The fact that this was and is still not universally recognized by the major democracies as a genocide is indicative of the self-serving hypocrisy of the international community then. The fact that even today there is a desire to keep good relations with Turkey and a refusal to acknowledge this genocide, is indicative of what Dolinger terms “a crime of silence” by a still hypocritical international community.
Dolinger traces the same components of hypocrisy and self-serving interests in regard to the Holocaust. He sees the refusal of the US, the British, Canada, Switzerland, the Netherlands, Denmark and the Dominican Republic and others to allow entry of immigrants fleeing the German atrocities as actual criminal complicity with Hitler’s designs. He states: “denial, non-interference and inaction enabled its continuation,” thereby adding to the numbers of those murdered – a grave accusation, to say the least.
Turning to the UN, Dolinger analyses the UN’s 1945 Charter and its 1948 Universal Declaration of Human Rights, both of which voiced the need, after “the scourge of war,” to “reaffirm faith in the dignity and worth of the human person,” and “faith in fundamental human rights” as the “foundation of freedom, justice and peace in the world.” But the built-in inconsistencies within the UN Charter between sovereignty and territorial integrity on the one hand and the prohibition of intervention in a state’s domestic jurisdiction, on the other, renders the organization ineffective in any genuine endeavor to act against human rights violators.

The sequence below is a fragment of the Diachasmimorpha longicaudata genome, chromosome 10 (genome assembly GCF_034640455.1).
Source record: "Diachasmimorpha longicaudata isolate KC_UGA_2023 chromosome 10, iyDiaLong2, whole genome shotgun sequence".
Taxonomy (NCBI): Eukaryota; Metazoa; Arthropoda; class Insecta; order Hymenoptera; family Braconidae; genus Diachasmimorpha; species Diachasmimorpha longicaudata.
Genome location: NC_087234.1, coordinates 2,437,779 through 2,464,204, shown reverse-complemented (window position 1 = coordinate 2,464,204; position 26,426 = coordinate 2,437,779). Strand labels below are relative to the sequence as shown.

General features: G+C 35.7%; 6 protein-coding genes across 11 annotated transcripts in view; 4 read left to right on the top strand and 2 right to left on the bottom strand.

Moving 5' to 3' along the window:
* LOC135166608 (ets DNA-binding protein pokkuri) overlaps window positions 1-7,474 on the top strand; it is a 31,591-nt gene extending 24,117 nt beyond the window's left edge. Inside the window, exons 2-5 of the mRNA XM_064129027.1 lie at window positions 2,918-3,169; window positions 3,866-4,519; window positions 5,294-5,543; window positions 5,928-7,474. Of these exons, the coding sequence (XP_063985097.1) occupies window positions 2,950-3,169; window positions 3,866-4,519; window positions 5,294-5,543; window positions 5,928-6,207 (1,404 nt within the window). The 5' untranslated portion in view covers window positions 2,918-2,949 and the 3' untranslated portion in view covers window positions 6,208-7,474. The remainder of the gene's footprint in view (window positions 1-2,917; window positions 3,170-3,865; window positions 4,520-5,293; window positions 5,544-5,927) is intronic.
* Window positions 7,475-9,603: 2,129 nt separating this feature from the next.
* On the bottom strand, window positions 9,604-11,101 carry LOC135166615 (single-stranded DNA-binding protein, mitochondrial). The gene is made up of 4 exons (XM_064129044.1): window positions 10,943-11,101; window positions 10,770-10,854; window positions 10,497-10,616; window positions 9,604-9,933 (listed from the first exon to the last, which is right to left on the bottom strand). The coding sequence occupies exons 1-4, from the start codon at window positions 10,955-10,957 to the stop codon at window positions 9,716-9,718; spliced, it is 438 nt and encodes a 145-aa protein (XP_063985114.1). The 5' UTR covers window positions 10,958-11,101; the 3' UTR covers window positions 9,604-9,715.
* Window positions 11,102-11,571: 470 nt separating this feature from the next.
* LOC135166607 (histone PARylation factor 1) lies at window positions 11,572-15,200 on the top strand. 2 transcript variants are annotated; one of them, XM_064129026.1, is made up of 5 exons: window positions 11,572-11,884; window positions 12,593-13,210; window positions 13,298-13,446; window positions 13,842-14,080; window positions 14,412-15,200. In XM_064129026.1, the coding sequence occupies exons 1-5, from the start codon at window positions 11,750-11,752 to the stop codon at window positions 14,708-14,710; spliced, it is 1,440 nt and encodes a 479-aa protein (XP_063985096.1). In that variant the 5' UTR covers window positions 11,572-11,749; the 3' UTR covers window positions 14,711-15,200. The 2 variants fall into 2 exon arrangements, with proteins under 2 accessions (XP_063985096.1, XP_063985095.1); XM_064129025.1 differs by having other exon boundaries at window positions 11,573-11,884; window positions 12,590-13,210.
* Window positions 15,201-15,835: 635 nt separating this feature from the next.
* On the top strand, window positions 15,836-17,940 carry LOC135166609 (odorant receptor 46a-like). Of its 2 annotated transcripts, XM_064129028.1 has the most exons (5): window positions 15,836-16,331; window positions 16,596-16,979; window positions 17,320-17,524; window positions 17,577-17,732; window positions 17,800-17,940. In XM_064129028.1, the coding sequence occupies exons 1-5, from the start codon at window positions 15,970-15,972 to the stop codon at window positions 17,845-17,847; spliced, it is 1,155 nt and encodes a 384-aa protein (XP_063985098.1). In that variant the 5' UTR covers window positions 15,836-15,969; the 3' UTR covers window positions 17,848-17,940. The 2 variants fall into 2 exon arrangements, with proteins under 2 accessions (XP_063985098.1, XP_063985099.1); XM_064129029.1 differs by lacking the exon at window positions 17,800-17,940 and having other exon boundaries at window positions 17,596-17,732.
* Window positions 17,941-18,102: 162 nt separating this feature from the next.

He concludes that apart from noble platitudes and good intentions “the UN is ruled by political interests which restrict the compliance of its conventions and covenants and the functioning of its committees.”
He regrets that even the 1948 Genocide Convention, intended to deal with punishment of those conducting genocide, did not deal in its prevention.
Dolinger goes on to detail the ensuing genocides in Cambodia, Congo, Rwanda, the former Yugoslavia and others, all “induced and aggravated by the complicity of the most important liberal democracies. A shameful inhumanity by nations that claim to be the leaders of the international human rights revolution.”